So, one of the hardest things about being away from the blog for an extended period is determining what to talk about. It isn’t about having nothing to say, rather having too much to say (not surprising, I know). So, I’m basically choosing something that floated to the top this afternoon as I was watching a PBS telethon. It was based on a mid-60’s musical retrospective (oddly hosted by Adam West. Batman likes his music, apparently. Bam! Pow!). One of the songs they featured was one of my all-time favorite songs: The Box Tops “The Letter”.
A large part of my youth was spent listening to my parents’ music, mostly from the 50’s and 60’s. This song captured my attention – love and travel, how could I resist? And the saucy, sexy wink behind the “anyway…yeah” was a nice counterpoint to the more explicit lyrics of the metal I was also listening to. 1 And Alex’s voice is simply awesome – smoky and ragged. Hard to believe how young he was!
Despite my love of this song, I admit that I have never spent much time looking into The Box Tops. I assumed (somewhat correctly) that they were one of the many one hit wonders of that magical decade. But after seeing this video on PBS, I had to investigate a tad further. They didn’t look anything like I expected (so young!) and the video is one of the funniest lip syncs I have ever seen2:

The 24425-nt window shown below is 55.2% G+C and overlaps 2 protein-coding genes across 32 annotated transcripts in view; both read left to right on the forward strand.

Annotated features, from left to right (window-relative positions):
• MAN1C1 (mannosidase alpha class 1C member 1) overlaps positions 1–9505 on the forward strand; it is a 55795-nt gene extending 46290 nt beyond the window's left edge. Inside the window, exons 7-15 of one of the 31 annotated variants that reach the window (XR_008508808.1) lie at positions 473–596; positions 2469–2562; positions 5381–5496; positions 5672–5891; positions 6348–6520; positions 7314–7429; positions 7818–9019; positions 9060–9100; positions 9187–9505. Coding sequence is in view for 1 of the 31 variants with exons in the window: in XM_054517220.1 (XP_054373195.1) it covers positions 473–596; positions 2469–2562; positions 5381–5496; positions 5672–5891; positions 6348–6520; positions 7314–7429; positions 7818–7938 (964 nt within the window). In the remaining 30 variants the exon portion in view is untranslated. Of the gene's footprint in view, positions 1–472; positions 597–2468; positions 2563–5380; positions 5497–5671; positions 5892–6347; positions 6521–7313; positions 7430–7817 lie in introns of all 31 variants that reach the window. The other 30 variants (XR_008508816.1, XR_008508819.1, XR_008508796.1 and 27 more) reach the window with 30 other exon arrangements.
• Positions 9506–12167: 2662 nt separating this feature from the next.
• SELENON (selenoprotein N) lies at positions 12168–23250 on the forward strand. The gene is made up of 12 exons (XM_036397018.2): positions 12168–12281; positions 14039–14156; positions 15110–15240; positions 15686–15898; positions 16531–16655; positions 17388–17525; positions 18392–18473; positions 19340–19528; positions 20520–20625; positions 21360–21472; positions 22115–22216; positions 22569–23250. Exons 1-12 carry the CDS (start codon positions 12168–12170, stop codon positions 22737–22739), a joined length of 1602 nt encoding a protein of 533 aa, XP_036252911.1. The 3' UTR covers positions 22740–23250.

So much awesome in less than two minutes! The keyboard player is possibly the best part, but the failure of everyone to keep a straight face is hilarious. Thank you PBS for introducing this to me!
And once I looked up the video on YouTube – I had to see it again, of course – I started reading the comments. In the comments, I discovered that Alex was the singer of another band called Big Star (he sadly dropped the smoky voice, but stay with me). And this is why I love the internet. Big Star is a piece of the puzzle that had been missing for me. One that I hadn’t really actively considered as I’m a fairly passive listener to this type of alt singer-songwriter/acoustic rock pop/however we classify bands that were alternative before it was called alternative. Total a-ha moment for me – for the most part they sound much more current than they are. They were only originally active from 1971-1974 but this could have easily been released in the late 80’s or early 90’s or even now. They fill in, for me, a piece of the progression from the 60’s to 80’s and having an unasked question answered can be quite satisfying! Without further ado:
And to continue the long, sordid chain of covers and influence (because I can’t help myself), I first explored Elliott Smith when Madeleine Peyroux covered “Between The Bars”:
Lastly, a darkly funny “Kermit” cover of “Needle In the Hay” that I have watched entirely too many times (not for the kids!):
We could be here all night, so I will stop here. Thank you for joining me on this little musical journey – may you have your own soon!